How to Write a Feedback Template
I have to make a confession: I am a creature of habit. Everything in my life is very structured. I do things in a specific way and these habits translate directly into my templates. I often vary things slightly depending on the level, but for the most part, my templates all follow a specific structure.
Greeting/Restate Learning Goal
I always begin by greeting the parents and restating the learning goal. I’ve mentioned this before when writing higher level feedback, and I think it’s important to include in all levels. If the parents only have time to read the first few sentences of your feedback, including the learning goal gives them a quick snapshot of what happened in class. Put the most important information at the front of your feedback. Especially if you write really detailed feedback, parents might not read the whole thing.
Additionally, I personally write the feedback directly to the parents, but there are variations where you write to the student or to both the student and parent. However, I worry it might become confusing in the translation process if you write to too many people.
Important Vocabulary/Sentence Patterns
Some of the parts of class that I think is most important to include are the new vocabulary words and the sentence patterns from class. These are things that the students most likely will need to review or practice at home. In the lower levels, this is a good spot to include any CVC word families like, “-at,” “-am,” and “-ot.”
Reading/Words to Practice
The next thing I like to include are any readings that the student did. Starting in Level Three, most lessons include a story or informational article which uses the unit vocabulary words. In Level Two, some of the lessons have phonics readers which use the CVC words. After this section, I try to include words that the student should practice reading and saying.
VIPKID lessons teach more than just reading and speaking in English. They also teach actual content like math and science. Unfortunately, if you try to write about everything covered in class, your feedback would be way too long. You do actually have a word limit for how long your feedback can be. I think it’s 2,000 words. Since the focus is learning English, I will give a general overview of the math and science sections without spending too much time it. I might go into more detail if the student struggled in one of these areas, but for the most part, I keep them short.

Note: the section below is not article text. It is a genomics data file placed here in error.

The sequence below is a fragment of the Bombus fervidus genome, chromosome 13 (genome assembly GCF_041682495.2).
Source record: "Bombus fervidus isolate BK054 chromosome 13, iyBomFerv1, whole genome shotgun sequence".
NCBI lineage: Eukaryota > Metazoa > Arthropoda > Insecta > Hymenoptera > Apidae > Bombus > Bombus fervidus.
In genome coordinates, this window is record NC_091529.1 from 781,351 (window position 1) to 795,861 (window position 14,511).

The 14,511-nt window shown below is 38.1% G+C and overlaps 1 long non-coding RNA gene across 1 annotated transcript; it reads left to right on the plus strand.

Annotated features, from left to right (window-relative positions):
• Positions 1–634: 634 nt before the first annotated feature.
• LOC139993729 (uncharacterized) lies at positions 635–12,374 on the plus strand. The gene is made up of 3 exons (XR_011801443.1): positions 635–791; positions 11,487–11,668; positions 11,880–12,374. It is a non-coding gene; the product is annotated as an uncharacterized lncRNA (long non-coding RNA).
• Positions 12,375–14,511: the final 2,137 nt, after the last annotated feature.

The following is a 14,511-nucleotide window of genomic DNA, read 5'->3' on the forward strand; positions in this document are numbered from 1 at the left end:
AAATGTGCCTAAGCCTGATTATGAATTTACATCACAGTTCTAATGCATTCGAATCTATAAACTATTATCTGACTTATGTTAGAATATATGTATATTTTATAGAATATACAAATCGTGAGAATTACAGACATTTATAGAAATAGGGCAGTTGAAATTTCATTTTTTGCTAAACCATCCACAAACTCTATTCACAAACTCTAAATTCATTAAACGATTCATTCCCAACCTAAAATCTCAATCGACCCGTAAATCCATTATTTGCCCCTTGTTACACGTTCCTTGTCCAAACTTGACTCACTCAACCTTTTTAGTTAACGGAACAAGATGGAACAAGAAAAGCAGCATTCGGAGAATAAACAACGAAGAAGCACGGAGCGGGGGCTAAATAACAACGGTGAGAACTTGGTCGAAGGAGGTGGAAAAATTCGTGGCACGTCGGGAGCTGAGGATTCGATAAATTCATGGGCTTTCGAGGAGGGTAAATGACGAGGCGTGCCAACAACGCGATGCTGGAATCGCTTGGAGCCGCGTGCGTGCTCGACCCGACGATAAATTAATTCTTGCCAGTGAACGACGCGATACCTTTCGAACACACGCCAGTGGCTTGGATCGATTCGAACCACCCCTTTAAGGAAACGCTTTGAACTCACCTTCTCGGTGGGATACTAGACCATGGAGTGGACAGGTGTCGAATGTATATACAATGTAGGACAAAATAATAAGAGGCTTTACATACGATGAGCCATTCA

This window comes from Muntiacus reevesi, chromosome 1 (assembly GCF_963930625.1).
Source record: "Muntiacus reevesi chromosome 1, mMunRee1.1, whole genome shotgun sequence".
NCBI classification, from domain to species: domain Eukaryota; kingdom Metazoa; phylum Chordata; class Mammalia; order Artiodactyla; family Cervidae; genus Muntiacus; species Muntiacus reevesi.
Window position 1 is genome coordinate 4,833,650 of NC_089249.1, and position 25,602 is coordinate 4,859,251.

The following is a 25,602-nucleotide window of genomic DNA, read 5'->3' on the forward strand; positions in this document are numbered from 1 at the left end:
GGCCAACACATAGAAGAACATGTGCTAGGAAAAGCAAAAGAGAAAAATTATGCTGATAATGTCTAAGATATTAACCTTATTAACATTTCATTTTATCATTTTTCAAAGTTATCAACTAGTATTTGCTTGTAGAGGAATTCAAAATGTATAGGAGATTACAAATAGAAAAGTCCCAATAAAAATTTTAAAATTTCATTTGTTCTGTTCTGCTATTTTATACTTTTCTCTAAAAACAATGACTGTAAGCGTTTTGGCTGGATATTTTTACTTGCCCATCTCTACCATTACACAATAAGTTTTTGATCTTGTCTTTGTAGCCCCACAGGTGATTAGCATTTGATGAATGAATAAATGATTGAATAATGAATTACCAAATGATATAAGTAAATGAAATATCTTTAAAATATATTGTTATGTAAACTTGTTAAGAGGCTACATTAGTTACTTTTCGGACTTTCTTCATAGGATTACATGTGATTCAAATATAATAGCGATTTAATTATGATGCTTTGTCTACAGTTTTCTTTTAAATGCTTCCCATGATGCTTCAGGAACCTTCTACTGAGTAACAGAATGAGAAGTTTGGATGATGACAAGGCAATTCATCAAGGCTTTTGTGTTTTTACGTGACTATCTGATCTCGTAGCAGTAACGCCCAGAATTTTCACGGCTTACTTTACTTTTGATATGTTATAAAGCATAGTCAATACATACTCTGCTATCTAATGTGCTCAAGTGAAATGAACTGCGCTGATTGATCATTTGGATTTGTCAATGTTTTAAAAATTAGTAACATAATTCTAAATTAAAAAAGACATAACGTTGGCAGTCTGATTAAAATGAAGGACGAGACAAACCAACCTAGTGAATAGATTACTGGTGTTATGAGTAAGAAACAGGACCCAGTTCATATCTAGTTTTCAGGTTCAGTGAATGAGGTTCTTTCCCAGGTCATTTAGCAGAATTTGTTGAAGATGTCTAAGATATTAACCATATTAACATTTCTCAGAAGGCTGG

In lessons five, six, and eleven, the class will introduce the three project options. The student is expected to choose one of the options and complete it as homework. They will present it in lesson twelve during the final assessment.
I always include the three project options in my parent feedback as well as explain that it is important the student choses and completes one of the options are homework. This is really important especially in the lower levels. I find in Level Two, when I go to explain the projects, I get a lot of blank stares. By including detailed directions in the feedback, this helps clarify things and increases the likelihood your student will actually bring a project with them to their final assessment.
Here is a typical explanation of the projects:
At the end of the unit assessment, I reviewed with Boa Boa the three project options for his Unit Twelve Assessment. It is important that he chooses one option and completes it before his Unit Twelve Assessment as homework. His teacher will ask him to present his project at the beginning of the Unit Twelve Assessment. If he does not have his project completed, he will lose points on his assessment.
Here are the three project options:
Option 1: Look at My Family – Find your family photo album. Show photos of all the people in your family.
Option 2: Draw My Family – Draw your mom, dad, grandma, and grandpa. Introduce your family to your teacher.
Option 3: My Bedroom – Take a picture of your bedroom. Tell your teacher the things in your bedroom by pointing at the picture.
The three project options are also described in Bao Bao’s workbook. Please help him choose one project to complete.
If I am running out of time, I will sometimes skip explaining the projects during class and include an explanation in the feedback. This is a good time saving tip if the student works slowly or is late.
I like to save my fee talk for the end of class. Most of the times, I finish with two to three minutes early, so this is a chance for me to talk with my student. I will ask them questions about their day or read a short story with them. I include what we discussed or read at the end of my feedback. If the student told me sometime cool about themselves, I might include that as well:
I enjoyed talking with Bao Bao at the end of class. He told me about his trip to England last summer. He said he studied English there for three weeks. It sounded like a wonderful experience.
Even though I use templates, I still want parents to feel like I am writing individualized feedback about their child. Including details like this helps to make it feel like that.
For my closing, I keep it pretty simple. I always try to end on a positive note and say how many stars the student earned in class. Sometimes, if I feel like class went really well, I might ask for feedback, but I don’t do that very often. I also thank the parent for booking a class with me. If I really like the student, I will say something like, “I enjoyed teaching Bao Bao, and I hope to see him again soon!”
Here is a typical closing for me:
Bao Bao did a wonderful job today, and I enjoyed teaching him! He is a good student and speaks English very well. He earned five stars, and I hope to see him soon! Thanks for an excellent lesson! – Teacher Caryn EU
Teacher Caryn EU